BOSTON – As a new legislative panel kicked off its work Monday to chart a path toward action to achieve racial equity, Suffolk County’s top prosecutor urged lawmakers to turn their attention three years into the past.
Suffolk County District Attorney Rachael Rollins told the Racial Equity, Civil Rights, and Inclusion Committee that her office continues to struggle with a “staggering lack of standardized and transparent data” about the criminal justice system, even in the wake of a 2018 law that implemented numerous data reporting requirements.
Rollins said her team still receives paper copies of documents even though partner agencies are storing the information electronically, making it difficult to track changes in crime and recidivism rates that could stem from policy changes.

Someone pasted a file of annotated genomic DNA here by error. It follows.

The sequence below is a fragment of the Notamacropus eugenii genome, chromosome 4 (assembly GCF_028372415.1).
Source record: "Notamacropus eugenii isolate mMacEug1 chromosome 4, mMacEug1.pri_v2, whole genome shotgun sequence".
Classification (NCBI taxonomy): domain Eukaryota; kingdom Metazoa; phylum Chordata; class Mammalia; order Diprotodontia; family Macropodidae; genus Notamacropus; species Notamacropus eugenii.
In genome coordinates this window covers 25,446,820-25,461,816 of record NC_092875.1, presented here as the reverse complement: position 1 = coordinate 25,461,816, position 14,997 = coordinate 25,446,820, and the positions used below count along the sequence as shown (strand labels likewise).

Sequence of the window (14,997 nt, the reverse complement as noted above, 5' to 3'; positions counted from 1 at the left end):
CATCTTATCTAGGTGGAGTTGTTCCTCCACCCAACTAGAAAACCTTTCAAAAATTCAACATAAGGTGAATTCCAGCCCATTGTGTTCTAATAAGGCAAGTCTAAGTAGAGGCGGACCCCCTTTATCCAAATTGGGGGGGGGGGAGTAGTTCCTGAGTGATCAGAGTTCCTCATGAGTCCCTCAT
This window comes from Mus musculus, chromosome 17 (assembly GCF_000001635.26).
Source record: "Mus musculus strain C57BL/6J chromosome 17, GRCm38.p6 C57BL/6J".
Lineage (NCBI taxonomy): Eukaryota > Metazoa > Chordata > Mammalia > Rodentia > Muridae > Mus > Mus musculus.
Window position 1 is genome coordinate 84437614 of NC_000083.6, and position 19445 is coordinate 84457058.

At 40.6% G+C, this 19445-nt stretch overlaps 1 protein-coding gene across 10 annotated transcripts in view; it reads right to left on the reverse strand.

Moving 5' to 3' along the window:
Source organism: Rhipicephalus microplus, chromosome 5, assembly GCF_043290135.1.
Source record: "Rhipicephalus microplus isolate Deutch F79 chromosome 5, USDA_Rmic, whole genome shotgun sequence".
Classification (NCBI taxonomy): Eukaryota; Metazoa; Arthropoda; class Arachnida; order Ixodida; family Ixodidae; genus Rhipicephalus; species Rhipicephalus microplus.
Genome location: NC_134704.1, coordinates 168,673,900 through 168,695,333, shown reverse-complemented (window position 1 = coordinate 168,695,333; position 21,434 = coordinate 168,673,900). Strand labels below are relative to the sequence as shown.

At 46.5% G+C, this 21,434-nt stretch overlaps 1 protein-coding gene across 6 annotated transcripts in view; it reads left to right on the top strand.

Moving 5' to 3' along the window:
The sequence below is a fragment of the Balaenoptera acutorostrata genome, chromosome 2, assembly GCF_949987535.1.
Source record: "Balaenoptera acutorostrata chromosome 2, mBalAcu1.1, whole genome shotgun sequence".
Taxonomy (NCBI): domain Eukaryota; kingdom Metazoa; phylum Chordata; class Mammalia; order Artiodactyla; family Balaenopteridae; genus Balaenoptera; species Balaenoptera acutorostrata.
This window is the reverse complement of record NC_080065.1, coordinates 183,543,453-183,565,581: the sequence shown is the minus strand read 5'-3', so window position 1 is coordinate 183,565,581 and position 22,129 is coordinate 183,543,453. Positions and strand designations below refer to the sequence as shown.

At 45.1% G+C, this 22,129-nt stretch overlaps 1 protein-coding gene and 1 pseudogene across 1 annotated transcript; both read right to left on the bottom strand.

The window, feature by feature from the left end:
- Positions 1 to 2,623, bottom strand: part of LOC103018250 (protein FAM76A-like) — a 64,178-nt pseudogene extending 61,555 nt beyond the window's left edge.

The Legislature must step in and enforce the data collection and sharing requirements in the 2018 law to help address inequities, Rollins said.
“The answers we need, the answers this committee needs, are out there. They exist,” Rollins said, later telling lawmakers, “We need buy-in, and we need you guys to exert the power you definitely have.”
The Legislature created the Racial Equity, Civil Rights, and Inclusion Committee this session, and its co-chairs convened their first hearing on Monday to hear input on policy priorities from lawmakers, community leaders, and advocacy groups.
Suggestions posed to the committee ranged across issue areas, from reparations for slavery to disaggregation of data to better track population subgroups to closing a staggering wage gap that results in lower pay for people of color.